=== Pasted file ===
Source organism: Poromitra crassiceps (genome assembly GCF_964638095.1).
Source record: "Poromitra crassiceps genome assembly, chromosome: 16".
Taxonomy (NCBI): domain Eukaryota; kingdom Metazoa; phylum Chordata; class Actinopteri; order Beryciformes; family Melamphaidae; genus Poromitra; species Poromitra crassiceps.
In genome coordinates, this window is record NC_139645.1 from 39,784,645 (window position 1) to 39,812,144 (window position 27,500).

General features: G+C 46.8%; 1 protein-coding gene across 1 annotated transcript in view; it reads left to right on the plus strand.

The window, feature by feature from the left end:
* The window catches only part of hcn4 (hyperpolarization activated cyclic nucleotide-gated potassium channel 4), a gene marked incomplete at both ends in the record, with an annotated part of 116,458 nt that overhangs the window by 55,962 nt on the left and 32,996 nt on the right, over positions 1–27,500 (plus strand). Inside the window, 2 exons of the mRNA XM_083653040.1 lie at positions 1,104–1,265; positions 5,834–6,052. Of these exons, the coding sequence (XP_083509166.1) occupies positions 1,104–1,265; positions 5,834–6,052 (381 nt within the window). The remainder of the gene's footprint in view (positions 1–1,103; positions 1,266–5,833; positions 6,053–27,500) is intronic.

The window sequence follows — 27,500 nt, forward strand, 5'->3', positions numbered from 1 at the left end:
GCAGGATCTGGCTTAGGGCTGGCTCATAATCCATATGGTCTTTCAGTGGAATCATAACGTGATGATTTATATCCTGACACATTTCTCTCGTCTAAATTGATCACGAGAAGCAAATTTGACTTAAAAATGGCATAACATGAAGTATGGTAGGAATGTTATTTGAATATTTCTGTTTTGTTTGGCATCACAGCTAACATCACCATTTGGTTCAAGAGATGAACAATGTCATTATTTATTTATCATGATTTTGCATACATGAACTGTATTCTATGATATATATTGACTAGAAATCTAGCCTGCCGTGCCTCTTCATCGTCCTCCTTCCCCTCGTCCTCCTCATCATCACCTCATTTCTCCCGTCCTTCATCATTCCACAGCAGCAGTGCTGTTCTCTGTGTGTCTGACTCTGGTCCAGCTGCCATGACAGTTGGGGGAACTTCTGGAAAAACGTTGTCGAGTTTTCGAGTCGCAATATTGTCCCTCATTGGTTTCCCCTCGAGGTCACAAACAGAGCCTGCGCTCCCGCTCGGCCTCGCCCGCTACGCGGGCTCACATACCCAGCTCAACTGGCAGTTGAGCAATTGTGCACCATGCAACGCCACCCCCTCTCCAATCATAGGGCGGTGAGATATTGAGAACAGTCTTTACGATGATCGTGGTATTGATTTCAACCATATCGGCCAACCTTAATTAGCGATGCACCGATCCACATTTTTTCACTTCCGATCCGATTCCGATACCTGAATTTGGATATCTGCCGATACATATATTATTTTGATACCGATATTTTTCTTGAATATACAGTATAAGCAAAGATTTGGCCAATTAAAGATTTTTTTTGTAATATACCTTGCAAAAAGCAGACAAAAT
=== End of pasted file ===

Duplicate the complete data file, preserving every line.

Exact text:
Source organism: Poromitra crassiceps (genome assembly GCF_964638095.1).
Source record: "Poromitra crassiceps genome assembly, chromosome: 16".
Taxonomy (NCBI): domain Eukaryota; kingdom Metazoa; phylum Chordata; class Actinopteri; order Beryciformes; family Melamphaidae; genus Poromitra; species Poromitra crassiceps.
In genome coordinates, this window is record NC_139645.1 from 39,784,645 (window position 1) to 39,812,144 (window position 27,500).

General features: G+C 46.8%; 1 protein-coding gene across 1 annotated transcript in view; it reads left to right on the plus strand.

The window, feature by feature from the left end:
* The window catches only part of hcn4 (hyperpolarization activated cyclic nucleotide-gated potassium channel 4), a gene marked incomplete at both ends in the record, with an annotated part of 116,458 nt that overhangs the window by 55,962 nt on the left and 32,996 nt on the right, over positions 1–27,500 (plus strand). Inside the window, 2 exons of the mRNA XM_083653040.1 lie at positions 1,104–1,265; positions 5,834–6,052. Of these exons, the coding sequence (XP_083509166.1) occupies positions 1,104–1,265; positions 5,834–6,052 (381 nt within the window). The remainder of the gene's footprint in view (positions 1–1,103; positions 1,266–5,833; positions 6,053–27,500) is intronic.

The window sequence follows — 27,500 nt, forward strand, 5'->3', positions numbered from 1 at the left end:
GCAGGATCTGGCTTAGGGCTGGCTCATAATCCATATGGTCTTTCAGTGGAATCATAACGTGATGATTTATATCCTGACACATTTCTCTCGTCTAAATTGATCACGAGAAGCAAATTTGACTTAAAAATGGCATAACATGAAGTATGGTAGGAATGTTATTTGAATATTTCTGTTTTGTTTGGCATCACAGCTAACATCACCATTTGGTTCAAGAGATGAACAATGTCATTATTTATTTATCATGATTTTGCATACATGAACTGTATTCTATGATATATATTGACTAGAAATCTAGCCTGCCGTGCCTCTTCATCGTCCTCCTTCCCCTCGTCCTCCTCATCATCACCTCATTTCTCCCGTCCTTCATCATTCCACAGCAGCAGTGCTGTTCTCTGTGTGTCTGACTCTGGTCCAGCTGCCATGACAGTTGGGGGAACTTCTGGAAAAACGTTGTCGAGTTTTCGAGTCGCAATATTGTCCCTCATTGGTTTCCCCTCGAGGTCACAAACAGAGCCTGCGCTCCCGCTCGGCCTCGCCCGCTACGCGGGCTCACATACCCAGCTCAACTGGCAGTTGAGCAATTGTGCACCATGCAACGCCACCCCCTCTCCAATCATAGGGCGGTGAGATATTGAGAACAGTCTTTACGATGATCGTGGTATTGATTTCAACCATATCGGCCAACCTTAATTAGCGATGCACCGATCCACATTTTTTCACTTCCGATCCGATTCCGATACCTGAATTTGGATATCTGCCGATACATATATTATTTTGATACCGATATTTTTCTTGAATATACAGTATAAGCAAAGATTTGGCCAATTAAAGATTTTTTTTGTAATATACCTTGCAAAAAGCAGACAAAAT